If Sam Kerr is fit to play 90 minutes she will start against France.
Matildas coach Tony Gustavsson summed it up when asked what role Australia’s superstar captain would play in Saturday’s FIFA Women’s World Cup quarter-finals.
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Kerr has played more than 10 minutes against Denmark so far, with Caitlin Foord, Mary Fowler, Emily van Egmond and Hayley Raso playing in the top four in their absence.
But Gustavsson turned down the suggestion of making someone available for Kerr as it could disrupt that dynamic when she is ready to go after returning from her calf injury.
“They were great teammates who supported each other. There weren’t any complaints about starting or coming off the bench – they know their role and they play their role,” said Gustavsson.
“And there’s no way I would consider Sam a disruption to the team.
“I want to make it very clear here that if Sam is able to play 90 minutes, she will be in the starting XI. There’s not even a question and the team knows it.
“We’re talking about Sam Kerr here.
“Whether she’s ready to play 90 minutes plus overtime will be decided tonight. But there is absolutely no doubt that she will start with it.”
Whether Kerr has the minutes to start, having been only minimally involved since her calf injury, is another matter – and will be decided at a medical team meeting on Friday night.
Australia have been mind-playing the striker’s minutes and could certainly use Kerr again from the bench.
“Will she play tomorrow or not? That’s not what worries me,” France coach Herve Renard said via translator.
Forward Eugenie Le Sommer added: “It’s true that she’s a very big player, very good.
“She can score a lot of goals and make the difference, but I never focus on one particular player.”
All 23 players, including Kerr, trained at Perry Park in Brisbane on Friday, although Kyah Simon left the main group early.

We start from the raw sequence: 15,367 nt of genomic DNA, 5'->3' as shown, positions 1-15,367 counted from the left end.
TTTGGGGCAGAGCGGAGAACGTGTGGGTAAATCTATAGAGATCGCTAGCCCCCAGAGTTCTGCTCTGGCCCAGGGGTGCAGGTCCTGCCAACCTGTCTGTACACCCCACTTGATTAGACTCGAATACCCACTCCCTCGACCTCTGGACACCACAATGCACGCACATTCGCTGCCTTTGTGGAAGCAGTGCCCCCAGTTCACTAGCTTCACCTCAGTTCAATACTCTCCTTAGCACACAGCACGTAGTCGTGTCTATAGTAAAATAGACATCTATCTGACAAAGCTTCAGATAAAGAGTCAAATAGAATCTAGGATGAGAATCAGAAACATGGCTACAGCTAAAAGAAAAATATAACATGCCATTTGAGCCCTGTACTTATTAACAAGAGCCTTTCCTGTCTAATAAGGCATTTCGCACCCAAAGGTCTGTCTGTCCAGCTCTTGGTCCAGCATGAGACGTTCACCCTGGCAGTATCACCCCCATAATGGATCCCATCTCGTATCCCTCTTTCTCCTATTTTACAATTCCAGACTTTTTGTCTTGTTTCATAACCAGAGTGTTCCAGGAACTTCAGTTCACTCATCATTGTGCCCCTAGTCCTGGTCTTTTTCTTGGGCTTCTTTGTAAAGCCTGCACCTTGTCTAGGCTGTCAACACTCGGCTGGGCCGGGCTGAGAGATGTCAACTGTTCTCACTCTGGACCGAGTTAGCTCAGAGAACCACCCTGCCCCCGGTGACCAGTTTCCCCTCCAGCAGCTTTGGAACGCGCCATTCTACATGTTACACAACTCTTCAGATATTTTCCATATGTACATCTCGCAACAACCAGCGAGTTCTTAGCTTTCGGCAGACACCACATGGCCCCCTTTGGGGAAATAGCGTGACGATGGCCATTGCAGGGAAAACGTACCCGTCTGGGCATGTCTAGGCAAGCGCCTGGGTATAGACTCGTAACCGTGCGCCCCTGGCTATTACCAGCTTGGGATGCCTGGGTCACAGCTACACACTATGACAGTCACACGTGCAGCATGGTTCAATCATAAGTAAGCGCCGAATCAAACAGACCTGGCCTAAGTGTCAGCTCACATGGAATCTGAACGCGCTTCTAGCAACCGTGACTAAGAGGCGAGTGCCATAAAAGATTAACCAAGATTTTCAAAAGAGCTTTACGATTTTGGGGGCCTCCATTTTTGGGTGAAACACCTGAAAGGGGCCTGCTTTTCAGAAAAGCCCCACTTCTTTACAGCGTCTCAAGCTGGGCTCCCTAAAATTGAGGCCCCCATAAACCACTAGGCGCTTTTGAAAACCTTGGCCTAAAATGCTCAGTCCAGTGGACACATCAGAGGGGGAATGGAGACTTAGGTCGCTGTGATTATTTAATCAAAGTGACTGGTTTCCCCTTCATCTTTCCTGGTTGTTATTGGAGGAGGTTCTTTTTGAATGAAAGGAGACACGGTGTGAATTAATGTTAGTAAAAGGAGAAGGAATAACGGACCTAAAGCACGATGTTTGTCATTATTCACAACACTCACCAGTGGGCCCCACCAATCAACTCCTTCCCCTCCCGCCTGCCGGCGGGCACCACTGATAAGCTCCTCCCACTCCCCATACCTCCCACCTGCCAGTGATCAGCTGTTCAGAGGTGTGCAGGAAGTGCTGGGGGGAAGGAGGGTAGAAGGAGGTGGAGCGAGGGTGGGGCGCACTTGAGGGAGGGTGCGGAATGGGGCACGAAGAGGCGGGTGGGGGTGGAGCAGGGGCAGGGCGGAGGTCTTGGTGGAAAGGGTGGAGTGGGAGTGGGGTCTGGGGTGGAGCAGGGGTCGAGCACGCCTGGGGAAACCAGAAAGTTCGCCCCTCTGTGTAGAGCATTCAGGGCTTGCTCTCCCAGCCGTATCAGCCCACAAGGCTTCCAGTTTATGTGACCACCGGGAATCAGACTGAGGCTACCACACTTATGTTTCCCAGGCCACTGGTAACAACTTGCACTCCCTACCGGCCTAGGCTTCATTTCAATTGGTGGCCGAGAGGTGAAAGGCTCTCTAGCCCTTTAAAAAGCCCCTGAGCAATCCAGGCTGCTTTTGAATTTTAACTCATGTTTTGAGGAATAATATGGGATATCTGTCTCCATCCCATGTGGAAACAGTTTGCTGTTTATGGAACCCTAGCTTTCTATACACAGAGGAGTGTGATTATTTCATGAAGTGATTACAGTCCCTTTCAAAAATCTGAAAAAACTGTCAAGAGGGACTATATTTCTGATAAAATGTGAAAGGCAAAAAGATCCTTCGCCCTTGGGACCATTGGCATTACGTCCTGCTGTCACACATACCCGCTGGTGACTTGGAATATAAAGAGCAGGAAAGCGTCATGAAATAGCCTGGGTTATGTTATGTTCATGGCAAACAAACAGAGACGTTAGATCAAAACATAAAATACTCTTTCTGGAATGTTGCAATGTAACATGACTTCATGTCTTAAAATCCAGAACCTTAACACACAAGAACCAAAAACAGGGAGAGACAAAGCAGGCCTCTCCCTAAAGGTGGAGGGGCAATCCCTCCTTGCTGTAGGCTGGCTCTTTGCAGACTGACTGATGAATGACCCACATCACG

France know how it feels to slack off under the pressure of a home Women’s World Cup and lose in the quarter-finals in 2019 and have tried to transfer that to the Matildas.
“We hope Australia goes through what France went through as host country,” Renard said this week.
Defender Ellie Carpenter expects Australia to take the pressure and urged the Brisbane crowd to show interest.
“I love the pressure and I think we love the pressure. We turn that into, “Look around — all these people in this stadium are cheering us on,” she told reporters.
“We don’t take it as pressure. We consider it a privilege to be able to play at home in front of 50,000, 70,000, 30,000 people watching us, cheering us on and that only helps us.
“This is our 12th player on the field and I honestly can’t stress it enough when you go through a difficult period throughout the game and we don’t have the ball for a while and the crowd comes in. That really helps us a lot.”
“It’s no pressure at all. It’s honestly a privilege and I wouldn’t want to do anything other than play that game tomorrow. That’s why we play soccer. It’s for those games.”